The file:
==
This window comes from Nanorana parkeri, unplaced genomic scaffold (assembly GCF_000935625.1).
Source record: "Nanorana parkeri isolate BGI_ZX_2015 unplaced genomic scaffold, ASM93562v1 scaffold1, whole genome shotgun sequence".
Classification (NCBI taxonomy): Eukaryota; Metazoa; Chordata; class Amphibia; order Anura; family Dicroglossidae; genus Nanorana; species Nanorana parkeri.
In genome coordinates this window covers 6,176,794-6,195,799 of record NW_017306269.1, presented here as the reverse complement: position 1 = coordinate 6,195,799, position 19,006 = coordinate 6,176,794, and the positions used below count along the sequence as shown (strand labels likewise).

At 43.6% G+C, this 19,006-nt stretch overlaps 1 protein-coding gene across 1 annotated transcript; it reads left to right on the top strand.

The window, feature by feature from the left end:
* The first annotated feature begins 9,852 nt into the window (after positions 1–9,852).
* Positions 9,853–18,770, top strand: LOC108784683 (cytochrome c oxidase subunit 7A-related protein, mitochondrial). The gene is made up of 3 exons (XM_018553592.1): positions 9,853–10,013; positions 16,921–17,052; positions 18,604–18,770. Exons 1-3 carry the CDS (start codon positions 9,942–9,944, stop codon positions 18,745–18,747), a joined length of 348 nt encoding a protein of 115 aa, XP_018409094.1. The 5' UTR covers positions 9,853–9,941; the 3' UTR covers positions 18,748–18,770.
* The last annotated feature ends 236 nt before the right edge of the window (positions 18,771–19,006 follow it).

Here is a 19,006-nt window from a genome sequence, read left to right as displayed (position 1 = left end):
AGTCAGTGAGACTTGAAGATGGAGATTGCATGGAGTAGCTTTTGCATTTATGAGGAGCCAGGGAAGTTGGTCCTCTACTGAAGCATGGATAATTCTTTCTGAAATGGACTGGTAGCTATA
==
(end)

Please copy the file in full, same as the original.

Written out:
This window comes from Nanorana parkeri, unplaced genomic scaffold (assembly GCF_000935625.1).
Source record: "Nanorana parkeri isolate BGI_ZX_2015 unplaced genomic scaffold, ASM93562v1 scaffold1, whole genome shotgun sequence".
Classification (NCBI taxonomy): Eukaryota; Metazoa; Chordata; class Amphibia; order Anura; family Dicroglossidae; genus Nanorana; species Nanorana parkeri.
In genome coordinates this window covers 6,176,794-6,195,799 of record NW_017306269.1, presented here as the reverse complement: position 1 = coordinate 6,195,799, position 19,006 = coordinate 6,176,794, and the positions used below count along the sequence as shown (strand labels likewise).

At 43.6% G+C, this 19,006-nt stretch overlaps 1 protein-coding gene across 1 annotated transcript; it reads left to right on the top strand.

The window, feature by feature from the left end:
* The first annotated feature begins 9,852 nt into the window (after positions 1–9,852).
* Positions 9,853–18,770, top strand: LOC108784683 (cytochrome c oxidase subunit 7A-related protein, mitochondrial). The gene is made up of 3 exons (XM_018553592.1): positions 9,853–10,013; positions 16,921–17,052; positions 18,604–18,770. Exons 1-3 carry the CDS (start codon positions 9,942–9,944, stop codon positions 18,745–18,747), a joined length of 348 nt encoding a protein of 115 aa, XP_018409094.1. The 5' UTR covers positions 9,853–9,941; the 3' UTR covers positions 18,748–18,770.
* The last annotated feature ends 236 nt before the right edge of the window (positions 18,771–19,006 follow it).

Here is a 19,006-nt window from a genome sequence, read left to right as displayed (position 1 = left end):
AGTCAGTGAGACTTGAAGATGGAGATTGCATGGAGTAGCTTTTGCATTTATGAGGAGCCAGGGAAGTTGGTCCTCTACTGAAGCATGGATAATTCTTTCTGAAATGGACTGGTAGCTATA